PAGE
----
Members of ACTIVATE NC invite you to share your ideas on contemporary multi-family housing concepts that satisfy ‘the Missing Middle’. The Missing Middle describes a scale of infill multi-family development that may fit appropriately within single family neighborhoods while providing greater density in Asheville’s urban core. These multi-plex structures may resemble larger single family structures, the scale of which falls somewhere between the single family city cottage and larger multi-family structures, like apartment buildings. The City of Asheville has identified “The Missing Middle” as a key infill housing strategy to help with the community’s housing shortage. Asheville’s initiatives to accommodate Missing Middle projects can be found here. Current state of Asheville housing is detailed here: Asheville Housing Market challenges.
Join ACTIVATE NC and ACTIVATE Charlotte for a special presentation as they announce the winners of the Urban Housing Competition. Come to Center City Auditorium (320 E. Ninth Street) and hear from local panelists and jury chair Frank Harmon, FAIA on urban housing. Light snacks and beer/wine will be served. Please RSVP below.
Location: UNC Charlotte Center City Auditorium
320 East Ninth Street
Charlotte, NC 28202
Timeline: Reception 4:30-5:30
Moderator: Michael Williams – Charlotte architect and competition juror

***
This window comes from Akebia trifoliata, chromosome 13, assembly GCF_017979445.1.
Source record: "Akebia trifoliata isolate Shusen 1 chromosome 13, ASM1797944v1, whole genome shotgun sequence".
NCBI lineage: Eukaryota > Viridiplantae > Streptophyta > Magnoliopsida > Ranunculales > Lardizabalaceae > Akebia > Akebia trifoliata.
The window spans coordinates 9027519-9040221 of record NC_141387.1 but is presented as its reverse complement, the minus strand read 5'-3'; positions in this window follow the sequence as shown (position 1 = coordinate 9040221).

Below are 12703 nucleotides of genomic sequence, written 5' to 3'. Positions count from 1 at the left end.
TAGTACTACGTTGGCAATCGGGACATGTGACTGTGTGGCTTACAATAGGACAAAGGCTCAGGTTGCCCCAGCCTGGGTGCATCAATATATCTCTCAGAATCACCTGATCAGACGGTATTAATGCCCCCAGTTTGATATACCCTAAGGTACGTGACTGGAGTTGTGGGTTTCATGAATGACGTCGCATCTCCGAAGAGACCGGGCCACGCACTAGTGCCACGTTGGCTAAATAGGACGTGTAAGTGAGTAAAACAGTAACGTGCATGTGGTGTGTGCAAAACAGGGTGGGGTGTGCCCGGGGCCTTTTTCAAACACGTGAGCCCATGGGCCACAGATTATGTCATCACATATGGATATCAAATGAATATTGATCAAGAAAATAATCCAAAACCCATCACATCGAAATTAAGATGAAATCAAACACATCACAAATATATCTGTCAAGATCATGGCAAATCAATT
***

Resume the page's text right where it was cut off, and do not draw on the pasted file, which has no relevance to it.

- Megan Liddle Gude – Charlotte Center City Partners
- David Furman, FAIA - architect, developer, urban activist
- Tina Govan, architect and urban activist in Raleigh, NC
- Julie Porter, Charlotte Mecklenburg Housing Partnership President
- David Walters, Stantec Urban Places Group; Professor Emeritus of Architecture and Urban Design UNC Charlotte
- LaWana Mayfield, City of Charlotte Housing and Neighborhood Development Focus Area Committee Chair
Competition Overview, Comments and Awards: Frank Harmon, FAIA – Raleigh architect and competition juror
ACTIVATE NC invites you to share your ideas on contemporary housing in the inner city. The competition encourages a housing type that blends different income levels and demographics and helps knit together the fabric of the city. A building boom of multifamily housing is underway in many of our growing cities , but very little of it is designed for its place or program. From Charlotte to Seattle, multifamily housing tends to look the same. This competition asks entrants to create a design that embraces diversity, that is designed specifcally for a site in Charlotte, and that is a good neighbor to small scale houses, streets, and light commercial and industrial buildings that comprise the neighborhood.
Find the competition brief and registration information here:
Streets for People Panel Discussion: Designing Streets for Pedestrians and Cars
The public is invited to attend a panel discussion and learn how decisions on transportation are made, what designs are working and not working, and how you can be more involved in the decisions making process.